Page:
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Rick Scott wants Internet Cafes shut down, says they're 'not legal'

Gov. Rick Scott is no fan of the so-called Internet Cafes that operate slot machine look alikes using a loophole in the state's sweepstakes law. At a media availability with reporters Wednesday he said that he wants them shut down.

“I don’t believe that the Internet locations are legal or should be legal,’’ he said. “It’s an area that I think dones’ make sense. I don’t believe in it.”

The Senate Regulated Industries Committee on Thursday will take up two Internet cafe bills. One by Sen. Steve Oelrich, R-Alachua, would outlaw the machines and shut down as many as 1,000 of the operations in Florida and another, by Sen. Miguel Diaz de la Portilla, R-Miami, would regulate the gambling halls, effectively forcing some of the marginal operators to close shop too.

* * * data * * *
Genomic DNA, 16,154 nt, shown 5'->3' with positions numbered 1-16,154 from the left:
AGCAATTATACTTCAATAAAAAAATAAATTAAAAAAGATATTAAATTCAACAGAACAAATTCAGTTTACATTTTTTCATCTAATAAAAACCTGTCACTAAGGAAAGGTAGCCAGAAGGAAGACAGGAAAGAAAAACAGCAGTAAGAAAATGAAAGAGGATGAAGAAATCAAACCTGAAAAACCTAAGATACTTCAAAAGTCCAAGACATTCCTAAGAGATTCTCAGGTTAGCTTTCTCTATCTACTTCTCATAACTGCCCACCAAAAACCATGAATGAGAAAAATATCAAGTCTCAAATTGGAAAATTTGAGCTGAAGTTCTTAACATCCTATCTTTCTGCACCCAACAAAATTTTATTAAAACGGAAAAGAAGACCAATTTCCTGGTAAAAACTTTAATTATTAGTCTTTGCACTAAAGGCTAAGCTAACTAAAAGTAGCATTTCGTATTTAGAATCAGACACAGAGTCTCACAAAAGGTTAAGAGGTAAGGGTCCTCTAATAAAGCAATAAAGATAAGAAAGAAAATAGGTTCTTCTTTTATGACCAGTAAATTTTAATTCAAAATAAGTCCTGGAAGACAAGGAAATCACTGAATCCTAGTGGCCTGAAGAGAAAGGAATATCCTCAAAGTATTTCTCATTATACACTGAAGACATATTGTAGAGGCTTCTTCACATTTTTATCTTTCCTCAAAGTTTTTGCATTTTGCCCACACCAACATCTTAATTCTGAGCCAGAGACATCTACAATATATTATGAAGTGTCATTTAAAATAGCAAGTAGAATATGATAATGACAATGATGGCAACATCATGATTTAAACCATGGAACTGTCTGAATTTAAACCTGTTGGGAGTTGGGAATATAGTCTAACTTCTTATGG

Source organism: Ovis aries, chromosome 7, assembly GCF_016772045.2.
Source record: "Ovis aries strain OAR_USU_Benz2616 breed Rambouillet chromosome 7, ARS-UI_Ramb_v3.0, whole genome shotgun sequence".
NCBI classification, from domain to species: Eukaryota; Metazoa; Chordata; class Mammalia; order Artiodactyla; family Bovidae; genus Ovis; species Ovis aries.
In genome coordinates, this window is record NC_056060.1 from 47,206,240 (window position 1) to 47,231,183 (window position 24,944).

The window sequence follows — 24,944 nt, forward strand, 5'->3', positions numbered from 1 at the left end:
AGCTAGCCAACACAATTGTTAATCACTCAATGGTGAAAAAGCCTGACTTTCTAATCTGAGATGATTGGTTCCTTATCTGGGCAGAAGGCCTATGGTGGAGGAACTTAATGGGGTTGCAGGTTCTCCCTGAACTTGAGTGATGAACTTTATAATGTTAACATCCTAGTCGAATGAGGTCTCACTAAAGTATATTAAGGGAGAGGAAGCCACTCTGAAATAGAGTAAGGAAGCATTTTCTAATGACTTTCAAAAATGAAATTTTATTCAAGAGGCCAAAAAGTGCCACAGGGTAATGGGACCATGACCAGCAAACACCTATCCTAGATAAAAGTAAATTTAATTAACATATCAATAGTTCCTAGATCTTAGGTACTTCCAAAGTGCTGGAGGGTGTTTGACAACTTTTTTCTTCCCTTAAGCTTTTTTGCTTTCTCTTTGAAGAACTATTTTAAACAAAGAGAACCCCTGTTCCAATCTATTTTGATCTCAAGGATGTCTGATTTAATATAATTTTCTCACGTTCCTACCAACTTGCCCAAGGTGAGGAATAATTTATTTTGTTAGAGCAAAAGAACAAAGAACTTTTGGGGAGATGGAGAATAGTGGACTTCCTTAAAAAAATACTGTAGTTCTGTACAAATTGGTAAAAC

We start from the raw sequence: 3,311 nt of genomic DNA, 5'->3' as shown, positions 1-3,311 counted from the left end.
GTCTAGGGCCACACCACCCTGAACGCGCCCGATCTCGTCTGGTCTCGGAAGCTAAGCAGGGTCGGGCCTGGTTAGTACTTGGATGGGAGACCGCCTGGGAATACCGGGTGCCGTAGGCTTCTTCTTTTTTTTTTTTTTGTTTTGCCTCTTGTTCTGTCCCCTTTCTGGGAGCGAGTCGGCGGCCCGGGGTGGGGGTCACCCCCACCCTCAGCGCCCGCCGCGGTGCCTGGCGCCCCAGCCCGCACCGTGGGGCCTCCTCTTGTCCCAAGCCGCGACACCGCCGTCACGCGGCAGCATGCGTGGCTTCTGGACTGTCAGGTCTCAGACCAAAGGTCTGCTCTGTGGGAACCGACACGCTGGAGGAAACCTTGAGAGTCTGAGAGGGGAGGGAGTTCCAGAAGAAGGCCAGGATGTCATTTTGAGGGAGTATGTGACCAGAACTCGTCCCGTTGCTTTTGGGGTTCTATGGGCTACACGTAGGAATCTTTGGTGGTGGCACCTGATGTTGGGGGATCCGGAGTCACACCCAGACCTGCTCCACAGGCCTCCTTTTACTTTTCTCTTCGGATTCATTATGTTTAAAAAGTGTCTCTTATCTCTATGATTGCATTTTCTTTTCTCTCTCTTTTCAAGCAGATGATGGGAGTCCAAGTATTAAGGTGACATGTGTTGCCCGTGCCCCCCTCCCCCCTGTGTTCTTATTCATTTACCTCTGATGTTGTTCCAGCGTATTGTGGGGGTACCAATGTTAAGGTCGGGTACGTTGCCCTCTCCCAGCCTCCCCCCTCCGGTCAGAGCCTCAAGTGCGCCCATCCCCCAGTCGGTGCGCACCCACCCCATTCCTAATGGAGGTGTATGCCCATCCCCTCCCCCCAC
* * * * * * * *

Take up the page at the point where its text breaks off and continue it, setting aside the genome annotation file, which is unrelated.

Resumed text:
However, when Scott was asked if he was "open to more gaming?", the governor did not shoot that idea down.

“My position has been I don’t want our budget to rely on gaming,'' said Scott, who has watched as the promoters of the destination resort casinos have become the largest contributor to the Republican Party of Florida in the last quarter. "I don’t think it’s good for the budget because it can go up and down.”

When Scott was again asked if he supports expanded gambling, he answered: "I want to see the bill.”

He did weigh in on an idea being floated by promoters of the casino resort idea: use the bill to limit the expansion of gambling, including the state's lottery. Sen. Ellyn Bogdanoff has said that the Lottery started the state's journey into expanded gaming and if the state wants to curb gambling it should curb the Lottery. 

"The state made the decision years ago,'' Scott said of the state-run Lottery. "It generates money for our schools and we’re not going to do that.”